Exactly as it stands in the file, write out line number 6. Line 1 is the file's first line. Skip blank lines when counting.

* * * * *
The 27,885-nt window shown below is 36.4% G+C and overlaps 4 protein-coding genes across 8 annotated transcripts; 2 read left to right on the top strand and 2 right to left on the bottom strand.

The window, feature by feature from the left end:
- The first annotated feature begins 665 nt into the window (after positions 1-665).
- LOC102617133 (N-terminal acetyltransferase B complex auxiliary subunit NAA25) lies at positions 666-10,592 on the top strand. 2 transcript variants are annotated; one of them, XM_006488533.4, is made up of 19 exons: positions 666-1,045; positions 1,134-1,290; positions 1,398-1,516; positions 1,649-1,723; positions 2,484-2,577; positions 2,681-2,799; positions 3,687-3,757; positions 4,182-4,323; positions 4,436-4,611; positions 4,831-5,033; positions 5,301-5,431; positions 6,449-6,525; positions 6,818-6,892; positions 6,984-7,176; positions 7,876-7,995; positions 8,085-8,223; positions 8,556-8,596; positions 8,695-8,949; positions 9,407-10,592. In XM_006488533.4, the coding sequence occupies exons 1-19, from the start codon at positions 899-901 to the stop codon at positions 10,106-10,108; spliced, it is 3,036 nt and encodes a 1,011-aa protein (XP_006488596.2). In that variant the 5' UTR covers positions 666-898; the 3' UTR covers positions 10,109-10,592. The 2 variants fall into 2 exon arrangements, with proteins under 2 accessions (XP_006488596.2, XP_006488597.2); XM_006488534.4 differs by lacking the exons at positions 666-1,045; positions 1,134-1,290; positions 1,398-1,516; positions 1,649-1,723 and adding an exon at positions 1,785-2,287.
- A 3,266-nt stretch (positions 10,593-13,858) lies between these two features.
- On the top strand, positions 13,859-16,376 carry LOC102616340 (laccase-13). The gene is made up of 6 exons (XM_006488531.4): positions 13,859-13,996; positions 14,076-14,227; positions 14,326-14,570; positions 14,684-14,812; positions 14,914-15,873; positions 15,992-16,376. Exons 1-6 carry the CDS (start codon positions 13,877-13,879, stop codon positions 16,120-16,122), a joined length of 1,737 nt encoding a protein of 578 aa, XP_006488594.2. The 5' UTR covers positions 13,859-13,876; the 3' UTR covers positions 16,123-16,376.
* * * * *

- On the top strand, positions 13,859-16,376 carry LOC102616340 (laccase-13). The gene is made up of 6 exons (XM_006488531.4): positions 13,859-13,996; positions 14,076-14,227; positions 14,326-14,570; positions 14,684-14,812; positions 14,914-15,873; positions 15,992-16,376. Exons 1-6 carry the CDS (start codon positions 13,877-13,879, stop codon positions 16,120-16,122), a joined length of 1,737 nt encoding a protein of 578 aa, XP_006488594.2. The 5' UTR covers positions 13,859-13,876; the 3' UTR covers positions 16,123-16,376.